Chapel of St. Theresa–the Little Flower

From Wikipedia, the free encyclopedia
Jump to navigation Jump to search
Chapel of St. Theresa–the Little Flower
Chapel of St Theresa St Patrick Church - Detroit Michigan.jpg
Location58 Parsons Street
Detroit, Michigan
Coordinates42°20′54″N 83°3′36″W / 42.34833°N 83.06000°W / 42.34833; -83.06000Coordinates: 42°20′54″N 83°3′36″W / 42.34833°N 83.06000°W / 42.34833; -83.06000
ArchitectDonaldson and Meier
Architectural styleLate 19th And 20th Century Revivals, Late Victorian, Romanesque Revival
MPSCass Farm MPS
NRHP reference #97001099[1]
Added to NRHPSeptember 22, 1997

The Chapel of St. Theresa–the Little Flower is a church located at 58 Parsons Street in Midtown Detroit, Michigan. It is currently known as St. Patrick Church. The building was listed on the National Register of Historic Places in 1997.[1]


St. Patrick Parish began in 1862 in response to the influx of Irish Catholics into Detroit. The parish built a chapel on Adelaide near John R. Street, which was eventually expanded into a church. St. Patrick's became one of Detroit's largest and wealthiest parishes, although the church was never one of Detroit's largest or most impressive. In 1890, the church was named the cathedral of the diocese and was renamed in honor of Sts. Peter and Paul as the prior cathedral church on East Jefferson had been. Bishop Caspar Borgess gave the old Sts. Peter and Paul to the Jesuits in 1877 after he moved to the new cathedral. In 1892, to serve the children of the community, the Sts. Peter and Paul Academy was built on Parsons west of Woodward, which was some distance away from the main church.[2]

By the 1920s the streets in the area had become so busy that the trek from church to school was considered unsafe for children going to school Masses. As a remedy, the parish constructed the Chapel of St. Theresa, the Little Flower in 1927,[2] naming the chapel after Thérèse de Lisieux.[3] In 1938, the cathedral function was transferred to Blessed Sacrament parish and St. Patrick's reverted to its original name. As the years passed, the area around the original St. Patrick church steadily declined, and more activities were held in the chapel and school. All activities were moved to Parsons Street in the 1980s and the old church was given to a community group. Essentially abandoned for a number of years, it was then vandalized and eventually burned in 1992.[2]

Due to declining membership, Archbishop Allen Vigneron announced May 8, 2015, that the parish would dissolve May 25.[4] The archdiocese said it will retain the structure in the hope that the parish can be reactivated at a future date due to revitalization of the area.[5]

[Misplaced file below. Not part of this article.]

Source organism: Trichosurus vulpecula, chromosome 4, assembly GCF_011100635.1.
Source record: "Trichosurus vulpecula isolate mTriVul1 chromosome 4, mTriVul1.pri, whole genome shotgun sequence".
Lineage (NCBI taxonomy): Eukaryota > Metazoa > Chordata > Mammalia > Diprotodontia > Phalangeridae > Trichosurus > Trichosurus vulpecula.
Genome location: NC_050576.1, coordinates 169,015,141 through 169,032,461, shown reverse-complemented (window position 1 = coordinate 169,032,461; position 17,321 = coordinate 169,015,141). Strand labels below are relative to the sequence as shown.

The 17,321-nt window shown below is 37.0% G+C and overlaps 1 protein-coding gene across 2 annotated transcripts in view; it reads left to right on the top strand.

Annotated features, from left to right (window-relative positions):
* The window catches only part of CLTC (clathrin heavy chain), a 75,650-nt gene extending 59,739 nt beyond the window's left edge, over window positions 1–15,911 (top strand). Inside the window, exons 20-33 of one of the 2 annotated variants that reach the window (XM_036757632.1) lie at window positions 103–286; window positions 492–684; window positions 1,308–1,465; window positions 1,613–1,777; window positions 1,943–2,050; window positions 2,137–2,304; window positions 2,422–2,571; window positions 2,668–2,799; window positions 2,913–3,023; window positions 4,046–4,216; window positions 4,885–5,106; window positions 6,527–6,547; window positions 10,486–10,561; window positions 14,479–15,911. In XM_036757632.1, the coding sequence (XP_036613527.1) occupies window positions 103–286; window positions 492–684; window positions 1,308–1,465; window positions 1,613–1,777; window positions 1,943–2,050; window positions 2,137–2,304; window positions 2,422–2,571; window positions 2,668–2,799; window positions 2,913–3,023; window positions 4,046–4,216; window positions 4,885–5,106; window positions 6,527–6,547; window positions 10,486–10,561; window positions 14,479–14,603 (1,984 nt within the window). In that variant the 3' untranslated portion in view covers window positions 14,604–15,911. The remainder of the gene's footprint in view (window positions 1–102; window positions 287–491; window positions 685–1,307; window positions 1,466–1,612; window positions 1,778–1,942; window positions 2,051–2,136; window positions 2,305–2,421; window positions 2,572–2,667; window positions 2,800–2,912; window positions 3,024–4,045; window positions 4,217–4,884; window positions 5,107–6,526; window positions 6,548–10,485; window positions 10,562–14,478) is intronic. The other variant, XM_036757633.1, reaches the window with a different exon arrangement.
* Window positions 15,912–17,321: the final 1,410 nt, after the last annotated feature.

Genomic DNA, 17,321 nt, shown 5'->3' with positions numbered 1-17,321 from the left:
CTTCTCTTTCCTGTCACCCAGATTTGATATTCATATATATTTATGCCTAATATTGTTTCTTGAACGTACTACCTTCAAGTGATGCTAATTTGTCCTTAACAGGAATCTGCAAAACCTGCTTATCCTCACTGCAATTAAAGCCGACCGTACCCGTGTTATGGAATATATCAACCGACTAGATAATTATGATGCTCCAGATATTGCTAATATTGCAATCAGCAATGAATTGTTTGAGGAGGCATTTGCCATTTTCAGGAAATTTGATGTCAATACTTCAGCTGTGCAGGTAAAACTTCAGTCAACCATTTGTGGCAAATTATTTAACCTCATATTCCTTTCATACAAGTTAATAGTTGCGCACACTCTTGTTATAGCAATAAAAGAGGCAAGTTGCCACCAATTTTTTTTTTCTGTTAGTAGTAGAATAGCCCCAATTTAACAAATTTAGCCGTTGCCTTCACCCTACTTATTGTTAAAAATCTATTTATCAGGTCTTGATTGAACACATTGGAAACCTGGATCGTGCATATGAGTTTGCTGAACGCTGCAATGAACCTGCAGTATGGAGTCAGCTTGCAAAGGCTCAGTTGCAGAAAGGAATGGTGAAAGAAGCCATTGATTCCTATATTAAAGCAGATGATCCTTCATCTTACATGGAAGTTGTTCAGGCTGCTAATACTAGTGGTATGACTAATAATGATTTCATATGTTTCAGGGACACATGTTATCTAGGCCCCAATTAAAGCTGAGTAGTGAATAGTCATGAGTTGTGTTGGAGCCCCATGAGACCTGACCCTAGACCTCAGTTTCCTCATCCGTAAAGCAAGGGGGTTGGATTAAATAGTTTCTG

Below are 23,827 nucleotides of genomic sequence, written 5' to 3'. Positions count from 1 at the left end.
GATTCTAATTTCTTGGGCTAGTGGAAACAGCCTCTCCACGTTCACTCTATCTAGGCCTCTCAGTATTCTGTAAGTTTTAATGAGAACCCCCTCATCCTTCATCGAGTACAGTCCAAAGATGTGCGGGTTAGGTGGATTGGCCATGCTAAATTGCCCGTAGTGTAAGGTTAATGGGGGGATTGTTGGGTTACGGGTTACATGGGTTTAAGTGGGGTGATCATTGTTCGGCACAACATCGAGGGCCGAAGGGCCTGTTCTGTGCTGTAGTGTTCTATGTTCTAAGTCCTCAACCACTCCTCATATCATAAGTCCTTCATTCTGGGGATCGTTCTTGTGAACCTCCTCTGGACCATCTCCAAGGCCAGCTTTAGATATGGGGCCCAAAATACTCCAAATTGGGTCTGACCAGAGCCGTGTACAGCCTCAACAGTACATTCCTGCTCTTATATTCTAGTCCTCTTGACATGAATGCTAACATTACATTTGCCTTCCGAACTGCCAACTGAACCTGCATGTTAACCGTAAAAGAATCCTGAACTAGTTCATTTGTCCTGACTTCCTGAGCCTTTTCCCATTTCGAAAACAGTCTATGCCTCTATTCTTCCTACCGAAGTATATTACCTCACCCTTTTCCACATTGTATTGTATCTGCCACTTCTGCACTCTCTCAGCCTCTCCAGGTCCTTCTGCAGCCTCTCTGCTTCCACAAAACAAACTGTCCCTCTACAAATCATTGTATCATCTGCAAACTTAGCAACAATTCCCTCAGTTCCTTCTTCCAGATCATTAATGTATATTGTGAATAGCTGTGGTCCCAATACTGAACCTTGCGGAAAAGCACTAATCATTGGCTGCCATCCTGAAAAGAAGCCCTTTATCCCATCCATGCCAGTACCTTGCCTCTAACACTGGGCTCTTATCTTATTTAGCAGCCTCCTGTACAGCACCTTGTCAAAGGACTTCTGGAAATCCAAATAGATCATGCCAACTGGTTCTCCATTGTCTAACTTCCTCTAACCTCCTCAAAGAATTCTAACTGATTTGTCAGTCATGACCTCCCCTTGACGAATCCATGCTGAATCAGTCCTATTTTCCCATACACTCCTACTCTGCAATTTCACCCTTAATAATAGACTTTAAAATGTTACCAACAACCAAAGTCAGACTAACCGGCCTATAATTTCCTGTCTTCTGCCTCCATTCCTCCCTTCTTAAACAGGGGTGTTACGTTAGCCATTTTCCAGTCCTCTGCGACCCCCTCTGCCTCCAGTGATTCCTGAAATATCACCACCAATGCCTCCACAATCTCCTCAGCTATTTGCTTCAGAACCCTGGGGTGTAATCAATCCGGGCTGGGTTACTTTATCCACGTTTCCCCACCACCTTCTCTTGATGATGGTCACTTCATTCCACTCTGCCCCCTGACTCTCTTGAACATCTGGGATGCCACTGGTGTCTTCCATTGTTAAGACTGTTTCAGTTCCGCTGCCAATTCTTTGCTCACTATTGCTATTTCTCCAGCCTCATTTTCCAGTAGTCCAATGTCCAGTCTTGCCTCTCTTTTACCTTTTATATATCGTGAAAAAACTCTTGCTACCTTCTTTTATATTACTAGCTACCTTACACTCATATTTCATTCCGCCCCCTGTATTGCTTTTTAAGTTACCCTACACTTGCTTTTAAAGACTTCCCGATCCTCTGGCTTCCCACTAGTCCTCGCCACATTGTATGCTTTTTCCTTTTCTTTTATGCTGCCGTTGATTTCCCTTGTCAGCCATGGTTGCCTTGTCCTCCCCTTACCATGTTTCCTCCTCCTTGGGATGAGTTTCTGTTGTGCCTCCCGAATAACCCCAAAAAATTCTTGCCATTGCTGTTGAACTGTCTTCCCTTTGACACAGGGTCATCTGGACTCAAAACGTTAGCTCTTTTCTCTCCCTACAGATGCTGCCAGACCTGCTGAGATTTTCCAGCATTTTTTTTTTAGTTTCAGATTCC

The chapel is in the Romanesque Revival style with a basilica floorplan. It is constructed of red brick with limestone accents and a red tile roof. The entrance is recessed in twin arches framed by square bays. The bays are each topped by a limestone portico consisting of a barrel vault supported by four Corinthian columns. The gabled roofs of the porticoes are covered with red tile matching the other portions of the roof. Above the entry doors on the clerestory level are small arched windows and above the clerestory is a small rose window. Above the porticos are two small campanario each holding a bell.[3]

See also[edit]


  1. ^ a b "National Register Information System". National Register of Historic Places. National Park Service. April 15, 2008.
  2. ^ a b c Chapel of St. Theresa, the Little Flower from the city of Detroit Archived September 26, 2006, at the Wayback Machine
  3. ^ a b "Chapel of Saint Theresa–the Little Flower/St. Patrick's Church". 16 March 2009. Retrieved 2015-05-23.
  4. ^ "St. Patrick Parish in Detroit to be dissolved". The Michigan Catholic. 14 May 2015. Retrieved 2015-05-23.
  5. ^ Montemurri, Patricia (22 May 2015). "Detroit St. Patrick Catholic Church holds last mass Sunday". Detroit Free Press. Retrieved 2015-05-23.

Further reading[edit]

  • Godzak, Roman (2000). Archdiocese of Detroit (Images of America). Arcadia Publishing. ISBN 978-0-7385-0797-2.
  • Godzak, Roman (2004). Catholic Churches of Detroit (Images of America). Arcadia Publishing. ISBN 0738532355.
  • Godzak, Roman (2000). Make Straight the Path: A 300 Year Pilgrimage Archdiocese of Detroit. Editions du Signe. ISBN 2746801450.
  • Tentler, Leslie Woodcock with foreword by Edmund Cardinal Szoka (1992). Seasons of Grace: A History of the Catholic Archdiocese of Detroit. Wayne State University Press. ISBN 0814321062.
  • Tutag, Nola Huse with Lucy Hamilton (1988). Discovering Stained Glass in Detroit. Wayne State University Press. ISBN 0-8143-1875-4.

External links[edit]